02 January 2002 - 31 December 2050
Estonian history from the 19th century
Open: 11.00 am - 18.00 pm Closed: Mon., Tue
Maarjamägi (i.e. Mary's hill) was one of the many summer resorts surrounded by beautiful scenery - a haven on the outskirts of the stony town. In the 17th century it was called Strietberg or Streitberg. This name might have come from the skirmish between the Tallinn blackheads and the besieging Russian soldiers in the Livonian War, due to which the place became known as that of the struggle or fight - Streit in the German language.
In the 18th century the place went from one owner to another for several times. In 1811 merchant Johan Gottlieb Clementz bought Strietberg and had a sugar-factory built here. Hence the popular name Suhkrumägi (Sugarhill). Several stone-buildings and part of the wall have preserved. In 1837 the factory was closed down. The new owner Christian Rotermann rearranged the buildings to produce starch and spirits.
Although the place had become industrial, it was still used for picnics and also as a summer resort. In the 1820s the salon of Russian writer Karamzin at Strietberg was visited by many well-known people.
Strietberg attracted many an artist too. At the beginning of the l9th century realistic landscapes and cityscapes of the veduta type were popular here. The trend might have been born due to an economic impetus - holiday-makers were eager to take views of Tallinn back home to remind them of the beautiful summer holidays.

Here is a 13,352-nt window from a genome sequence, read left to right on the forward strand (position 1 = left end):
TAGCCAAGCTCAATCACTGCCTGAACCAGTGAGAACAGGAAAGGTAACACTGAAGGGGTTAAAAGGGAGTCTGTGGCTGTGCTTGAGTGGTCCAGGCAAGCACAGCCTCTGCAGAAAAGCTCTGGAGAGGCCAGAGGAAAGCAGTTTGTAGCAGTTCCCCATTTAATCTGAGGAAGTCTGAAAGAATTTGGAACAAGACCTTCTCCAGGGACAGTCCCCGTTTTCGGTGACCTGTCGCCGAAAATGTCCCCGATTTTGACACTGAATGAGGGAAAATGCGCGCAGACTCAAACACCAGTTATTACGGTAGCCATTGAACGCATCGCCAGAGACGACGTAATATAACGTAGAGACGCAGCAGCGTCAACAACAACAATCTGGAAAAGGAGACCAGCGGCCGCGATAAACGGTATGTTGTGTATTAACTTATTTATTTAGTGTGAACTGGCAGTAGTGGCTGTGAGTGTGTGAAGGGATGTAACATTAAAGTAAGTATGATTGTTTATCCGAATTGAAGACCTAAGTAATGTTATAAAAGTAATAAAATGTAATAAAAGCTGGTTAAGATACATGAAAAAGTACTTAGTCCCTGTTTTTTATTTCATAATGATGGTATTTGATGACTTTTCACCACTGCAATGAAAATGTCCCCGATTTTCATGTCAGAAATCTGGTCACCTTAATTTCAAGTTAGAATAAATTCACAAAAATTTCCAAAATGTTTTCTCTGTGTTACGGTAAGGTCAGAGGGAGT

In January 1873 Count Anatoli Orlov-Davydov bought the site. He had evidently renamed the place in honour of his wife or daughter (both bore the name Maria). The manor was built on the premises of the former factory, the design following medieval architectural styles was made by architect Robert Gödicke. The free-planned park was typical to manor-complexes at that time.
In the 1920s the Orlov-Davydovs emigrated to France and for some time the manor was rented to different persons. The place was advertised as a beauty-spot. In 1937 the Estonian Republic bought the estate and the Estonian Air Force Aviation School was moved here. The military establishment changed the countenance of the Maarjamäe ensemble considerably as most of the buildings were given new functions.
In 1940 the place went into the hands of the Soviet army who stayed for many years. The last repairs and reconstruction took place in the post-war years. The former large territory and its buildings were neglected and became dilapidated. The buildings that were a disgrace for the town were given to the Estonian History Museum. It was considered imperative to restore the facades, the park was restored according to the plan that followed the one of 1910, i.e. that of free planning. The new branch gives more opportunities to exhibit different materials and organize temporary displays.
Maarjamäe Palace 56 Pirita St.